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Nicola Dimelow

Nicola Dimelow

Emotion Perception in Older Adults: The influence of stimulus type and experimental task.


Discipline/professional area

Outline of research project

My PhD research aims to provide a deeper and broader understanding of age-related emotion perception. In general the literature suggests that older adults, compared to younger adults have a deficit in recognising some negative emotions (ie sadness, fear and anger) but perform equally well in recognising positive emotions (ie happiness) (see Sullivan and Ruffman, 2004; for a meta analysis see Ruffman et al., 2008). My research addresses some of the methodological limitations of previous research by comparing emotion recognition performance using different presentation channels. For example, there is to our knowledge no published literature comparing the same participant’s performance across multiple stimuli types with closely matched non-emotion control tasks. 

My research has assessed age-related emotion recognition using facial expressions, non-linguistic sounds and single words. Three non-emotion tasks, which were visually and procedurally similar to the emotion tasks, were also created to determine if age-related differences in emotion recognition were due to the emotion content or the cognitive demands of the task. Also measures of cognition (intelligence or speed of processing, for instance) and individual differences (such as mood, empathy and personality) were obtained to uncover any contributors to age-related differences in emotion recognition. My current research utilises more ecologically valid stimuli, ie dynamic stimuli and simultaneous presentation of voices and facial expressions, to assess if the results obtained from laboratory-controlled stimuli are representative of more real world processing.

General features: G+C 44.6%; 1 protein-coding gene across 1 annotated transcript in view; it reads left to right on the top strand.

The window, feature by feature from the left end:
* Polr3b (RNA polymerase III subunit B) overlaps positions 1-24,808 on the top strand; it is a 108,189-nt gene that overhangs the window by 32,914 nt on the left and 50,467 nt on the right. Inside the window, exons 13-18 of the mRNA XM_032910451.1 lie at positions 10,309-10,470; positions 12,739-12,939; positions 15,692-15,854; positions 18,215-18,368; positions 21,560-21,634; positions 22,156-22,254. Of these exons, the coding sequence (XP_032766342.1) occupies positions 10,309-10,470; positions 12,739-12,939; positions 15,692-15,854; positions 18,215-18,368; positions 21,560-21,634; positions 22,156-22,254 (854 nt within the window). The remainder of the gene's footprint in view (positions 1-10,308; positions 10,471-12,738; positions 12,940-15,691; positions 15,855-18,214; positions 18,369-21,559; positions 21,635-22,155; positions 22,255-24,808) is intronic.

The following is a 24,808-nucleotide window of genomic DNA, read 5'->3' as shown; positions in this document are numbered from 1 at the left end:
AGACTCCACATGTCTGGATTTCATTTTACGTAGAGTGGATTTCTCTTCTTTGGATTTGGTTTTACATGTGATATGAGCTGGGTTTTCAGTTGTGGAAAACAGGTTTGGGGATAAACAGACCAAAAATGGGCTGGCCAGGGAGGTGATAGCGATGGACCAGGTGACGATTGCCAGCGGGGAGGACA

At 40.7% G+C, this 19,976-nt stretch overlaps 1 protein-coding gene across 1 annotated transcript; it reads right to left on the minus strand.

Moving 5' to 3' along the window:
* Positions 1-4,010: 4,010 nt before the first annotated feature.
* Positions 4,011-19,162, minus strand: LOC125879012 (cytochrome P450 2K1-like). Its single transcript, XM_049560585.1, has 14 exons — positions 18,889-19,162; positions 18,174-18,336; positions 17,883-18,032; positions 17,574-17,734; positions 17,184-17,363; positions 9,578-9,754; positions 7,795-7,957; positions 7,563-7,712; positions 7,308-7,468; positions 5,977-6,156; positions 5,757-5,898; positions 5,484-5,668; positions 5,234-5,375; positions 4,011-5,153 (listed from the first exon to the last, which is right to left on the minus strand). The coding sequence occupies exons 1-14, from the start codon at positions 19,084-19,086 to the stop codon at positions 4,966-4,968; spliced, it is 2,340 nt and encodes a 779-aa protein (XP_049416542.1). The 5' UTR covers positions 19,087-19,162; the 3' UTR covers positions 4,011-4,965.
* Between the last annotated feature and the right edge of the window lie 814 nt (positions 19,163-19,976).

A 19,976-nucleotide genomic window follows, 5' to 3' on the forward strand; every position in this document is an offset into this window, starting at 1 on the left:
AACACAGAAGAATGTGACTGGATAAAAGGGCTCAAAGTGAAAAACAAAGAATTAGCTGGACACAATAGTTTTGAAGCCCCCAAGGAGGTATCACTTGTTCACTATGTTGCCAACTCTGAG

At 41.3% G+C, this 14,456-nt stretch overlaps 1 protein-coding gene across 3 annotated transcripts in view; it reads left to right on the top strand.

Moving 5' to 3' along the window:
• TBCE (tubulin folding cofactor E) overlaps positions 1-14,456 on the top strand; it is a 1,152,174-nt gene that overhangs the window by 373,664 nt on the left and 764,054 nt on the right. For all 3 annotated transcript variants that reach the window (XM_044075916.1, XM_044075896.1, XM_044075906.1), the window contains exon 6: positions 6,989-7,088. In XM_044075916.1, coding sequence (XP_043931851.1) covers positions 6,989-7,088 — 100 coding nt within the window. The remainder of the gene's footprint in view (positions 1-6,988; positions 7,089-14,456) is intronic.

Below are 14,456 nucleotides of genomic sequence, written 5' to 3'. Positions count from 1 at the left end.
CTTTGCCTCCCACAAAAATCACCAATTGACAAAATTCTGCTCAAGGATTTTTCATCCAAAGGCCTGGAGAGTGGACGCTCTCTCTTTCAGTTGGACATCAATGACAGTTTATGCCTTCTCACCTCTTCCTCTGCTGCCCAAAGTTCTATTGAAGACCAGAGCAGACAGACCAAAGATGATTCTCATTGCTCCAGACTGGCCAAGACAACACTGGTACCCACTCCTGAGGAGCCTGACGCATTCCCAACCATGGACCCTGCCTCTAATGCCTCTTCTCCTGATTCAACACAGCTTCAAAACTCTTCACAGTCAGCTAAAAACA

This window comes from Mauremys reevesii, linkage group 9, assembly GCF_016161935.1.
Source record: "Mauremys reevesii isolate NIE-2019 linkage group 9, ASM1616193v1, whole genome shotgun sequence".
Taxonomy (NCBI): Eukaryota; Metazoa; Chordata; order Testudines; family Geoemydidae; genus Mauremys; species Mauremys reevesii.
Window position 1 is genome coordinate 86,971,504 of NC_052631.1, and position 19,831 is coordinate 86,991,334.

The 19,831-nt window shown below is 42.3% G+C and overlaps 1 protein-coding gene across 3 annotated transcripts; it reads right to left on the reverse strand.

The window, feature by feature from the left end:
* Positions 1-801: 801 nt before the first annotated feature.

Key references

Sullivan, S., and Ruffman, T. (2004). Emotion recognition deficits in the elderly. International Journal of Neuroscience, 114, 403-432

Barrett, L.F., Mesquita, B., and Gendron, M. (2011). Context in emotion perception. Current Directions in Psychological Science, 20, 286-290.

Carstensen, L.L., Pasupathi, M., Mayr, u., and Nesselroade, J.R. (2000). Emotional experience in everyday life across the adult lifespan. Journal of Personality and Social Psychology, 79, 644-655.

Isaacowitz, D.M., Lockenhoff, C.E., Lane, R.D., Wright, R., Sechrest, L., and Riedel, R., (2007). Age differences in recognition of emotion in lexical stimuli and facial expressions. Psychology and Aging, 22, 147-159.

Phillips, L.H. and Slessor, G. (2011). Moving beyond the basic emotions in ageing research. Journal of Nonverbal Behaviour, 35, 279-286.

Ruffman, T., Henry, J.D., Livingstone, V., and Phillips, L.H. (2008). A meta-analytic review of emotion recognition and ageing: Implications for neuropsychological models of ageing. Neuroscience and Biobehavioral Reviews, doi:10.1016/j.neurobiorev.2008.01.001.

Director of studies
Dr Jane Morgan

Dr Lisa Reidy
Dr Diarmuid Verrier

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